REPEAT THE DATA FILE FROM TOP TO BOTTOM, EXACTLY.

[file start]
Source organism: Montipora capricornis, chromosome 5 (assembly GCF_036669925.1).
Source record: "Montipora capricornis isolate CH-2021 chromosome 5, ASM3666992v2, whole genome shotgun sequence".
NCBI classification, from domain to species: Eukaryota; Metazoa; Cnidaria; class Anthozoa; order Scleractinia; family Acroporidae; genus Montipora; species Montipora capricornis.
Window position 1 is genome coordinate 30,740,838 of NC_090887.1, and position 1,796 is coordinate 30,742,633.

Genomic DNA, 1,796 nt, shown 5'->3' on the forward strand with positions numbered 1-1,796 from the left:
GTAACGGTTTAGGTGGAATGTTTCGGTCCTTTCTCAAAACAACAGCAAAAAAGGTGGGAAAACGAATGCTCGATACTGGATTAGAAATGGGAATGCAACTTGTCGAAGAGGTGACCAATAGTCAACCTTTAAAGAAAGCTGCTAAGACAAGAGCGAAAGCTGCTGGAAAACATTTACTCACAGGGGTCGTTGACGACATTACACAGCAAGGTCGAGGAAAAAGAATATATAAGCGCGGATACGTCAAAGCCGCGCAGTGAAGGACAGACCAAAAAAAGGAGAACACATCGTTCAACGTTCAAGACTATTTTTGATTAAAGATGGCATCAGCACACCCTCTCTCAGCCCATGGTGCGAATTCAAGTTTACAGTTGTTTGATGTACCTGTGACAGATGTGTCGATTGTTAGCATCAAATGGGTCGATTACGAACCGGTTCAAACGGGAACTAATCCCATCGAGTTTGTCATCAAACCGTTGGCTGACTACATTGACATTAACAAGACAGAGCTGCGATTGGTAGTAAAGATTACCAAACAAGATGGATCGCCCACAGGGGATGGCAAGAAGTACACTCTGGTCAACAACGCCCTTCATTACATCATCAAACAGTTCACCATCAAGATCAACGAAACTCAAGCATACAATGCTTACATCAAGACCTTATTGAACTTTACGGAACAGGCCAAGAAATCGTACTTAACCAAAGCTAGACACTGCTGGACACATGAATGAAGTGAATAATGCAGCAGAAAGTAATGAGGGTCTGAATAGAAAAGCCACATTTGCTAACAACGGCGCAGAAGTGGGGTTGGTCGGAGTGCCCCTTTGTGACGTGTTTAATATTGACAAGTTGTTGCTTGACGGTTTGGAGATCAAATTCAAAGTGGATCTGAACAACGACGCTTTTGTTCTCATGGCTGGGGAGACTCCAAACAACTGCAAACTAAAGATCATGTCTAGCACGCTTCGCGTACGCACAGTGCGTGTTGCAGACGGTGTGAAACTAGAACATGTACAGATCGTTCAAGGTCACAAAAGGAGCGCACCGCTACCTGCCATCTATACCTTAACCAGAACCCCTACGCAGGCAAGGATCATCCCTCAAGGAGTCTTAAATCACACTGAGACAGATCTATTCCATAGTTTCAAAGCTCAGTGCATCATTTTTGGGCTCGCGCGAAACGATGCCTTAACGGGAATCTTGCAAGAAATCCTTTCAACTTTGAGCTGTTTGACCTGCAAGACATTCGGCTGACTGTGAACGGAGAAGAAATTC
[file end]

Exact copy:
Source organism: Montipora capricornis, chromosome 5 (assembly GCF_036669925.1).
Source record: "Montipora capricornis isolate CH-2021 chromosome 5, ASM3666992v2, whole genome shotgun sequence".
NCBI classification, from domain to species: Eukaryota; Metazoa; Cnidaria; class Anthozoa; order Scleractinia; family Acroporidae; genus Montipora; species Montipora capricornis.
Window position 1 is genome coordinate 30,740,838 of NC_090887.1, and position 1,796 is coordinate 30,742,633.

Genomic DNA, 1,796 nt, shown 5'->3' on the forward strand with positions numbered 1-1,796 from the left:
GTAACGGTTTAGGTGGAATGTTTCGGTCCTTTCTCAAAACAACAGCAAAAAAGGTGGGAAAACGAATGCTCGATACTGGATTAGAAATGGGAATGCAACTTGTCGAAGAGGTGACCAATAGTCAACCTTTAAAGAAAGCTGCTAAGACAAGAGCGAAAGCTGCTGGAAAACATTTACTCACAGGGGTCGTTGACGACATTACACAGCAAGGTCGAGGAAAAAGAATATATAAGCGCGGATACGTCAAAGCCGCGCAGTGAAGGACAGACCAAAAAAAGGAGAACACATCGTTCAACGTTCAAGACTATTTTTGATTAAAGATGGCATCAGCACACCCTCTCTCAGCCCATGGTGCGAATTCAAGTTTACAGTTGTTTGATGTACCTGTGACAGATGTGTCGATTGTTAGCATCAAATGGGTCGATTACGAACCGGTTCAAACGGGAACTAATCCCATCGAGTTTGTCATCAAACCGTTGGCTGACTACATTGACATTAACAAGACAGAGCTGCGATTGGTAGTAAAGATTACCAAACAAGATGGATCGCCCACAGGGGATGGCAAGAAGTACACTCTGGTCAACAACGCCCTTCATTACATCATCAAACAGTTCACCATCAAGATCAACGAAACTCAAGCATACAATGCTTACATCAAGACCTTATTGAACTTTACGGAACAGGCCAAGAAATCGTACTTAACCAAAGCTAGACACTGCTGGACACATGAATGAAGTGAATAATGCAGCAGAAAGTAATGAGGGTCTGAATAGAAAAGCCACATTTGCTAACAACGGCGCAGAAGTGGGGTTGGTCGGAGTGCCCCTTTGTGACGTGTTTAATATTGACAAGTTGTTGCTTGACGGTTTGGAGATCAAATTCAAAGTGGATCTGAACAACGACGCTTTTGTTCTCATGGCTGGGGAGACTCCAAACAACTGCAAACTAAAGATCATGTCTAGCACGCTTCGCGTACGCACAGTGCGTGTTGCAGACGGTGTGAAACTAGAACATGTACAGATCGTTCAAGGTCACAAAAGGAGCGCACCGCTACCTGCCATCTATACCTTAACCAGAACCCCTACGCAGGCAAGGATCATCCCTCAAGGAGTCTTAAATCACACTGAGACAGATCTATTCCATAGTTTCAAAGCTCAGTGCATCATTTTTGGGCTCGCGCGAAACGATGCCTTAACGGGAATCTTGCAAGAAATCCTTTCAACTTTGAGCTGTTTGACCTGCAAGACATTCGGCTGACTGTGAACGGAGAAGAAATTC